Brain effects of high-altitude sickness retained long term

Published on November 28, 2012 at 9:15 AM · No Comments

By Helen Albert, Senior medwireNews Reporter

Mountaineers who experience high-altitude cerebral edema (HACE) often retain traces of the bleed in their brains for many years afterward, show study findings.

Michael Knauth (Medical University of Goettingen, Germany), who presented the research at the Radiological Society of North America Annual Meeting in Chicago, Illinois, USA, said that while he and his colleagues do not think that people who have survived HACE need to give up climbing, "mountaineers who have already experienced HACE once should acclimatize to the altitude very slowly."

Knauth and team recruited 36 mountaineers who had a history of altitude sickness above 2300 m. Of these, seven had high-altitude illness, 11 had severe acute mountain sickness (AMS), eight had high-altitude pulmonary edema alone, and 10 had HACE alone.

On magnetic resonance imaging (MRI), definite microhemorrhages were observed in the brains of eight of the 10 HACE survivors, with uncertain results observed for the other two patients. However, only two of the other 26 climbers had evidence of brain microhemorrhages.

Most of the microhemorrhages were observed in the corpus callosum, although cerebral white matter was affected in a few of the more severe HACE cases.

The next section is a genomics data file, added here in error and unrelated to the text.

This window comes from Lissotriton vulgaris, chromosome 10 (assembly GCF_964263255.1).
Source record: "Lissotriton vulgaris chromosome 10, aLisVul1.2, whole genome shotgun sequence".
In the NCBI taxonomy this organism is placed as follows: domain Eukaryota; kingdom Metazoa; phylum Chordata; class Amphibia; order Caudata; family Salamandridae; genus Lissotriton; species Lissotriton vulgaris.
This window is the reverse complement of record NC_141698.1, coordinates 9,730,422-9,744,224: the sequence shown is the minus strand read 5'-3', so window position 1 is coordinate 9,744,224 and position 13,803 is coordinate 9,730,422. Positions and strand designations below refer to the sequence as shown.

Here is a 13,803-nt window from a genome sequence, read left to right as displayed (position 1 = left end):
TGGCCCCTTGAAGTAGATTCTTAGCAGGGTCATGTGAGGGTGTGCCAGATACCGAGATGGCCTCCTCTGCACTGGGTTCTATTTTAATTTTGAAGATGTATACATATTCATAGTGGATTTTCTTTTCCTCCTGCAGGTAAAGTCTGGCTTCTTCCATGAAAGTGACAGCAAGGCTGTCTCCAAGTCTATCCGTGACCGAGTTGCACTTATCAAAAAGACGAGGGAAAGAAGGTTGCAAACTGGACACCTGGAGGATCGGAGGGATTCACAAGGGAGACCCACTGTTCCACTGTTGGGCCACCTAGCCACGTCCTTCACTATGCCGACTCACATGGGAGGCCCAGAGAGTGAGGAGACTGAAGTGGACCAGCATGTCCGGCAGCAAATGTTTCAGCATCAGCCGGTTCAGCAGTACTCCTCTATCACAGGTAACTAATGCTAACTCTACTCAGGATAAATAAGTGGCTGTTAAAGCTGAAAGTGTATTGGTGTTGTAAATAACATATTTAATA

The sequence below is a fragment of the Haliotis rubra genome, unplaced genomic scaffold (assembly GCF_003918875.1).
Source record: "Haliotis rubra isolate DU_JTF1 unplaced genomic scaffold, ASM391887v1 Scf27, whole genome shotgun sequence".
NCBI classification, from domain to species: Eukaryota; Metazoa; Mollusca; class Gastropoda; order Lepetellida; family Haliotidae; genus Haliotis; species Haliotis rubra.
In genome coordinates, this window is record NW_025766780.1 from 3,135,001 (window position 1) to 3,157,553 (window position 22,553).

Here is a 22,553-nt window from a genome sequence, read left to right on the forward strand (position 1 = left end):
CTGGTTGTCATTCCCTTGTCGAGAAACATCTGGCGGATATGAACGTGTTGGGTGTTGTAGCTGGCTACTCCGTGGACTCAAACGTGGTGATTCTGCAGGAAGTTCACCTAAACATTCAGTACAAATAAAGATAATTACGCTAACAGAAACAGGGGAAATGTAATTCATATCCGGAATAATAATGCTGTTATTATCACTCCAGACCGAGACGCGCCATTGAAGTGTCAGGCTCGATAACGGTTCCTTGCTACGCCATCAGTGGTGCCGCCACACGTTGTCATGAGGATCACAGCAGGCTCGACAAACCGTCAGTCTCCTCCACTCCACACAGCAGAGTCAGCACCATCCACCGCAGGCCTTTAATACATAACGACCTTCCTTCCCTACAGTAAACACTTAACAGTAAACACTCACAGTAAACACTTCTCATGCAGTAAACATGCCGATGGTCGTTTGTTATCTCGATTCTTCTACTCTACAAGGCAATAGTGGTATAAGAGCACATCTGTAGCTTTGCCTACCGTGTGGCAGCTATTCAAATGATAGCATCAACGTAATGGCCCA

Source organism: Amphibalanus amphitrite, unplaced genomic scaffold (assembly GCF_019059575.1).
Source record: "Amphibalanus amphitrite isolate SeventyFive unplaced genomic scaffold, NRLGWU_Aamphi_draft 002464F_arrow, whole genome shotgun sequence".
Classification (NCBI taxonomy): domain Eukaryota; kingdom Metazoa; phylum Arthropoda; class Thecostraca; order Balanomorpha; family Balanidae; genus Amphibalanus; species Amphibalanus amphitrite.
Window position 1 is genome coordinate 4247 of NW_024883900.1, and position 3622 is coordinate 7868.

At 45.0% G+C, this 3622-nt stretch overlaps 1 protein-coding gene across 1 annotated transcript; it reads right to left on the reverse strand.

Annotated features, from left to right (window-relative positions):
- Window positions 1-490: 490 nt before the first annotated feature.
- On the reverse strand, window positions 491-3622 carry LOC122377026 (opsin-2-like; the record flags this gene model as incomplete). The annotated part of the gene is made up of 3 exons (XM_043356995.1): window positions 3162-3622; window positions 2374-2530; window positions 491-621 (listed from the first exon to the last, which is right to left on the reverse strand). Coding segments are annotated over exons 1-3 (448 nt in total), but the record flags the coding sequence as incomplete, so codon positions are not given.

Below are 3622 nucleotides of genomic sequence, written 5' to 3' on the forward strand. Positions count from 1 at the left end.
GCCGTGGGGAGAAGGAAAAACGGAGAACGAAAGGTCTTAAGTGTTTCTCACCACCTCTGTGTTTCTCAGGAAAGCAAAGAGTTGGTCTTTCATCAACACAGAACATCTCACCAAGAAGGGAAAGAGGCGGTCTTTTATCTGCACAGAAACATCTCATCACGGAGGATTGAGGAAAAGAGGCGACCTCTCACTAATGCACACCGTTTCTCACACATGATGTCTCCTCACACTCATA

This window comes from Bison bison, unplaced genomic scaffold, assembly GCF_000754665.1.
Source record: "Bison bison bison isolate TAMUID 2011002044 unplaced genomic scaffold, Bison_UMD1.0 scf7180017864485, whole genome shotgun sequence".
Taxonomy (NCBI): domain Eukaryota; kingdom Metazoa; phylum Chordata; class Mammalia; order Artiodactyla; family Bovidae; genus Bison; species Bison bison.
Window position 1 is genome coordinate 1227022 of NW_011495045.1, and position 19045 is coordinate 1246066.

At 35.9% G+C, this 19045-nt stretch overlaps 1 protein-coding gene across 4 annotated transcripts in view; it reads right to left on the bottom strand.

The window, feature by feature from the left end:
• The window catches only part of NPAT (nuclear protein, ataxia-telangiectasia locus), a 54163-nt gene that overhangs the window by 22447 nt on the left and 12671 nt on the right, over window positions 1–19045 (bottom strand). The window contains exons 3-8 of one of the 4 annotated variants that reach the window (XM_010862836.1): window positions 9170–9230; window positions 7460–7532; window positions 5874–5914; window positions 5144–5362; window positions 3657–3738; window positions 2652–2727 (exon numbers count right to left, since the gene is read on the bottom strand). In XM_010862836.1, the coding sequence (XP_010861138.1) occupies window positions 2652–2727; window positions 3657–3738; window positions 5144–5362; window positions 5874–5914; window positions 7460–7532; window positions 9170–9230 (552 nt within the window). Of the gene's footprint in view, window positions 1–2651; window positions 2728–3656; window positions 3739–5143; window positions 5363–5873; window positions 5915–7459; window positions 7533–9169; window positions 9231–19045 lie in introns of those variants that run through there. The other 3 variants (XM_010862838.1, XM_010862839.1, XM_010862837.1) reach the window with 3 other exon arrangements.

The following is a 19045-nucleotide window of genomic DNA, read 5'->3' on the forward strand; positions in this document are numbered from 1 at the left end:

HACE is a severe and often fatal condition that can affect mountaineers, hikers, and travelers at high altitude. It often begins as AMS.

"It was previously thought that HACE did not leave any traces in the brains of survivors," commented Knauth in a press statement.

"Our studies show that this is not the case. For several years after, microhemorrhages or microbleeds are visible in the brains of HACE survivors."

He added: "We will further analyze our clinical and MRI data on patients with acute mountain sickness, which is thought to be a precursor of HACE."

Licensed from medwireNews with permission from Springer Healthcare Ltd. ©Springer Healthcare Ltd. All rights reserved. Neither of these parties endorse or recommend any commercial products, services, or equipment.

Read in | English | Español | Français | Deutsch | Português | Italiano | 日本語 | 한국어 | 简体中文 | 繁體中文 | Nederlands | Русский | Svenska | Polski
Comments
The opinions expressed here are the views of the writer and do not necessarily reflect the views and opinions of News-Medical.Net.
Post a new comment
Post
You might also like... ×
Schizophrenia-linked genetic variations and the developing brain: an interview with Prof. Guo-li Ming